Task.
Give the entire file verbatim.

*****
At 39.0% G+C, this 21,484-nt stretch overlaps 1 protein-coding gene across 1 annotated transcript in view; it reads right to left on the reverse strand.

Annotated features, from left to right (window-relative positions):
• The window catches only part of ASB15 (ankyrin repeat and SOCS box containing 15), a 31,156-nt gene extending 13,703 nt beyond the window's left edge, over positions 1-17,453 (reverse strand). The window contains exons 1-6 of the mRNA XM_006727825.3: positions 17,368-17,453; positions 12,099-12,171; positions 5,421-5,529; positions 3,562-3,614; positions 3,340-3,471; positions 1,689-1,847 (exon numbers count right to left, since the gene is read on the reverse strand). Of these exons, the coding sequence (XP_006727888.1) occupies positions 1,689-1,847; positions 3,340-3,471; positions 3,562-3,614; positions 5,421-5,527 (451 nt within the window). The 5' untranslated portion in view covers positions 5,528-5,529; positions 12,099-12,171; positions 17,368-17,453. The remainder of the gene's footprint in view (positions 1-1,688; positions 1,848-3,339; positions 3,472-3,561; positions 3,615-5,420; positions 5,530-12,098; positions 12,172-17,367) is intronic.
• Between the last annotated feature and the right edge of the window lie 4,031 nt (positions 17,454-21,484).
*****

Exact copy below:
At 39.0% G+C, this 21,484-nt stretch overlaps 1 protein-coding gene across 1 annotated transcript in view; it reads right to left on the reverse strand.

Annotated features, from left to right (window-relative positions):
• The window catches only part of ASB15 (ankyrin repeat and SOCS box containing 15), a 31,156-nt gene extending 13,703 nt beyond the window's left edge, over positions 1-17,453 (reverse strand). The window contains exons 1-6 of the mRNA XM_006727825.3: positions 17,368-17,453; positions 12,099-12,171; positions 5,421-5,529; positions 3,562-3,614; positions 3,340-3,471; positions 1,689-1,847 (exon numbers count right to left, since the gene is read on the reverse strand). Of these exons, the coding sequence (XP_006727888.1) occupies positions 1,689-1,847; positions 3,340-3,471; positions 3,562-3,614; positions 5,421-5,527 (451 nt within the window). The 5' untranslated portion in view covers positions 5,528-5,529; positions 12,099-12,171; positions 17,368-17,453. The remainder of the gene's footprint in view (positions 1-1,688; positions 1,848-3,339; positions 3,472-3,561; positions 3,615-5,420; positions 5,530-12,098; positions 12,172-17,367) is intronic.
• Between the last annotated feature and the right edge of the window lie 4,031 nt (positions 17,454-21,484).